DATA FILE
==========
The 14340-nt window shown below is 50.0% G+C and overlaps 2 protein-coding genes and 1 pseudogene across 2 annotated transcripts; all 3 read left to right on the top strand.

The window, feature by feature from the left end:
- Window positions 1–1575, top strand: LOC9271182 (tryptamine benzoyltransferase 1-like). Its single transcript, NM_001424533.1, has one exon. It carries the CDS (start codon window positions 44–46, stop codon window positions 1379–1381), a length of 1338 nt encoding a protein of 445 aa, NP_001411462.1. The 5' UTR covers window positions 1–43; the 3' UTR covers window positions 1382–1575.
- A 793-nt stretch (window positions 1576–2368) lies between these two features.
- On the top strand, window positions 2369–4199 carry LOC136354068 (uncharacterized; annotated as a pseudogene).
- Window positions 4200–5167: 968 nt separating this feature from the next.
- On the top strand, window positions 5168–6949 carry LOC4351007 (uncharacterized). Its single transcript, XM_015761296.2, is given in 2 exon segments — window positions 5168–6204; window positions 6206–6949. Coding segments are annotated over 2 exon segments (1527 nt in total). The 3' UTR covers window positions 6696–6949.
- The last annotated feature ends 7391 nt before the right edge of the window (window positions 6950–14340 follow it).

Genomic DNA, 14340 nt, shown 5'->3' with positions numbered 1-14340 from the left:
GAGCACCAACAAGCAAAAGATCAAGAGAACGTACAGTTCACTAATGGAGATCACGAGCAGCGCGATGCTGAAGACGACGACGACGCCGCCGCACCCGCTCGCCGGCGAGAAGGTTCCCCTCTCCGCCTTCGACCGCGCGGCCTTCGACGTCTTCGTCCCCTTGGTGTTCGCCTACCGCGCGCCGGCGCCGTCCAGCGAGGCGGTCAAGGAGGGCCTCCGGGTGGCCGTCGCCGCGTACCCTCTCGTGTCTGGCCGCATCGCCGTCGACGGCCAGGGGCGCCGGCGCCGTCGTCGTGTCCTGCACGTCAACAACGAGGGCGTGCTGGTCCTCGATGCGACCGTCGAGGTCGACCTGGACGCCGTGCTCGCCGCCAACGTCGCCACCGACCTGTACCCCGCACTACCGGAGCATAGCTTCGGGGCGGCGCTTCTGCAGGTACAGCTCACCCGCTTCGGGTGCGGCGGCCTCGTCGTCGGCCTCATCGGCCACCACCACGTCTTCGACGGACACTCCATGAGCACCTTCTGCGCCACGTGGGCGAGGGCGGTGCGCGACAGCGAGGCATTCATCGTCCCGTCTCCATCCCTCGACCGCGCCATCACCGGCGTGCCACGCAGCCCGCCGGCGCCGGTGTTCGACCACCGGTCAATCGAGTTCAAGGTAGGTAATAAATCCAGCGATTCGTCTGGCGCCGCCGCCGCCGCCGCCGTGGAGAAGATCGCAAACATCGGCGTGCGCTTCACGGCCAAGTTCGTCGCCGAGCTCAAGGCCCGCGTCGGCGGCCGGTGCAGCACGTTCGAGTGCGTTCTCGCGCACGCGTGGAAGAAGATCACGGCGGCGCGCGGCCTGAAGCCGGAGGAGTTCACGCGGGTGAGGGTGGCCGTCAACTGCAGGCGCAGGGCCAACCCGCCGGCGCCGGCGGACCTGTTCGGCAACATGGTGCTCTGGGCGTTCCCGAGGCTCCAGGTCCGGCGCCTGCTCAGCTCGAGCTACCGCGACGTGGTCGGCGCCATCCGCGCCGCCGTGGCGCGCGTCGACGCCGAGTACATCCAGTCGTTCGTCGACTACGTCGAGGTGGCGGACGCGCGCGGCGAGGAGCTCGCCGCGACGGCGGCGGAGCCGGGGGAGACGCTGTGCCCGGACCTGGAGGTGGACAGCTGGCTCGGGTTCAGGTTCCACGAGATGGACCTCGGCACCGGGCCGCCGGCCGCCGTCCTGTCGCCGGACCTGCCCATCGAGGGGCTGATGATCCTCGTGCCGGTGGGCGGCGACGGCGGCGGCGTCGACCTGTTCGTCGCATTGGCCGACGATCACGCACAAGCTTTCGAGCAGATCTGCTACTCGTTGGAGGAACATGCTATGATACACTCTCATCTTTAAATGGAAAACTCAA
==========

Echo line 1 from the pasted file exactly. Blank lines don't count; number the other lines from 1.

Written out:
The 14340-nt window shown below is 50.0% G+C and overlaps 2 protein-coding genes and 1 pseudogene across 2 annotated transcripts; all 3 read left to right on the top strand.